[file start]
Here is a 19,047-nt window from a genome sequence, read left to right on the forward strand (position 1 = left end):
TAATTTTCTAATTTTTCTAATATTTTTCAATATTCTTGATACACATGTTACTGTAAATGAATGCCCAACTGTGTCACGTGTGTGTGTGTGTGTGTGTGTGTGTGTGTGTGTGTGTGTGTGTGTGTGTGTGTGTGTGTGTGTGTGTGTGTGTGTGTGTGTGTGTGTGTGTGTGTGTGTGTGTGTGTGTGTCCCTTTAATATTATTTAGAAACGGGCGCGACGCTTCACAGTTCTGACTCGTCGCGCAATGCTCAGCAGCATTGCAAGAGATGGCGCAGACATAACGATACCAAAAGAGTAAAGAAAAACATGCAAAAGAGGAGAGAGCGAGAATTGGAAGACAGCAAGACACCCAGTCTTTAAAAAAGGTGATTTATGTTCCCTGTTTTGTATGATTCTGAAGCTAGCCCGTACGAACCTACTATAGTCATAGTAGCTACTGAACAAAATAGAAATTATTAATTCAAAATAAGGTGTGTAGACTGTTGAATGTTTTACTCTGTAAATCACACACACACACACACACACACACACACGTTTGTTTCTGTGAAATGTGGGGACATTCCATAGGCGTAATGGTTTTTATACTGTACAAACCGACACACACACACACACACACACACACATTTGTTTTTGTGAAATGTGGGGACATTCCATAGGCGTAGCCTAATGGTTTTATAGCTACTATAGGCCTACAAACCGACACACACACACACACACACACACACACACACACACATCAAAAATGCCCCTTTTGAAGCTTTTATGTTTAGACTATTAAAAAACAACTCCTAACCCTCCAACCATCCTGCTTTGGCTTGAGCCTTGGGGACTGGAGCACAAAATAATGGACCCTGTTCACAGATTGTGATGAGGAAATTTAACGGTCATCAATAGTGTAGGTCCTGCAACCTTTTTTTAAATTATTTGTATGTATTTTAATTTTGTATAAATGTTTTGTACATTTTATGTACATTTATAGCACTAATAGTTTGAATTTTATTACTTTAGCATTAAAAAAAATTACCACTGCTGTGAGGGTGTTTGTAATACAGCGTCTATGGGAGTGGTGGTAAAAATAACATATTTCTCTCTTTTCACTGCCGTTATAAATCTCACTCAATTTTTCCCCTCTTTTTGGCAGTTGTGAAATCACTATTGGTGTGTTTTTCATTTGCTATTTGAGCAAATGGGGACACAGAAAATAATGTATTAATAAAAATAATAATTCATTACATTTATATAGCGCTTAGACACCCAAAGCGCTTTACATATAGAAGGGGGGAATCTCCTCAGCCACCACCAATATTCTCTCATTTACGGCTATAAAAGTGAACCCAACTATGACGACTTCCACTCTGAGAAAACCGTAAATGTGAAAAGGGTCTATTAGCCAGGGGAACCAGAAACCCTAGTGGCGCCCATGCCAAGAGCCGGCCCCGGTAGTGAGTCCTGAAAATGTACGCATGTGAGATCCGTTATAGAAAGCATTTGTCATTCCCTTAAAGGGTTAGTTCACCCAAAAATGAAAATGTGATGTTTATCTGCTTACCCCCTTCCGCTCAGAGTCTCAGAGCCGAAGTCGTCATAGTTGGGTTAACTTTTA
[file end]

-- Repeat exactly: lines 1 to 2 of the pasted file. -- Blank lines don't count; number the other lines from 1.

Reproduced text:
Here is a 19,047-nt window from a genome sequence, read left to right on the forward strand (position 1 = left end):
TAATTTTCTAATTTTTCTAATATTTTTCAATATTCTTGATACACATGTTACTGTAAATGAATGCCCAACTGTGTCACGTGTGTGTGTGTGTGTGTGTGTGTGTGTGTGTGTGTGTGTGTGTGTGTGTGTGTGTGTGTGTGTGTGTGTGTGTGTGTGTGTGTGTGTGTGTGTGTGTGTGTGTGTGTGTGTCCCTTTAATATTATTTAGAAACGGGCGCGACGCTTCACAGTTCTGACTCGTCGCGCAATGCTCAGCAGCATTGCAAGAGATGGCGCAGACATAACGATACCAAAAGAGTAAAGAAAAACATGCAAAAGAGGAGAGAGCGAGAATTGGAAGACAGCAAGACACCCAGTCTTTAAAAAAGGTGATTTATGTTCCCTGTTTTGTATGATTCTGAAGCTAGCCCGTACGAACCTACTATAGTCATAGTAGCTACTGAACAAAATAGAAATTATTAATTCAAAATAAGGTGTGTAGACTGTTGAATGTTTTACTCTGTAAATCACACACACACACACACACACACACACACGTTTGTTTCTGTGAAATGTGGGGACATTCCATAGGCGTAATGGTTTTTATACTGTACAAACCGACACACACACACACACACACACACACATTTGTTTTTGTGAAATGTGGGGACATTCCATAGGCGTAGCCTAATGGTTTTATAGCTACTATAGGCCTACAAACCGACACACACACACACACACACACACACACACACACACATCAAAAATGCCCCTTTTGAAGCTTTTATGTTTAGACTATTAAAAAACAACTCCTAACCCTCCAACCATCCTGCTTTGGCTTGAGCCTTGGGGACTGGAGCACAAAATAATGGACCCTGTTCACAGATTGTGATGAGGAAATTTAACGGTCATCAATAGTGTAGGTCCTGCAACCTTTTTTTAAATTATTTGTATGTATTTTAATTTTGTATAAATGTTTTGTACATTTTATGTACATTTATAGCACTAATAGTTTGAATTTTATTACTTTAGCATTAAAAAAAATTACCACTGCTGTGAGGGTGTTTGTAATACAGCGTCTATGGGAGTGGTGGTAAAAATAACATATTTCTCTCTTTTCACTGCCGTTATAAATCTCACTCAATTTTTCCCCTCTTTTTGGCAGTTGTGAAATCACTATTGGTGTGTTTTTCATTTGCTATTTGAGCAAATGGGGACACAGAAAATAATGTATTAATAAAAATAATAATTCATTACATTTATATAGCGCTTAGACACCCAAAGCGCTTTACATATAGAAGGGGGGAATCTCCTCAGCCACCACCAATATTCTCTCATTTACGGCTATAAAAGTGAACCCAACTATGACGACTTCCACTCTGAGAAAACCGTAAATGTGAAAAGGGTCTATTAGCCAGGGGAACCAGAAACCCTAGTGGCGCCCATGCCAAGAGCCGGCCCCGGTAGTGAGTCCTGAAAATGTACGCATGTGAGATCCGTTATAGAAAGCATTTGTCATTCCCTTAAAGGGTTAGTTCACCCAAAAATGAAAATGTGATGTTTATCTGCTTACCCCCTTCCGCTCAGAGTCTCAGAGCCGAAGTCGTCATAGTTGGGTTAACTTTTA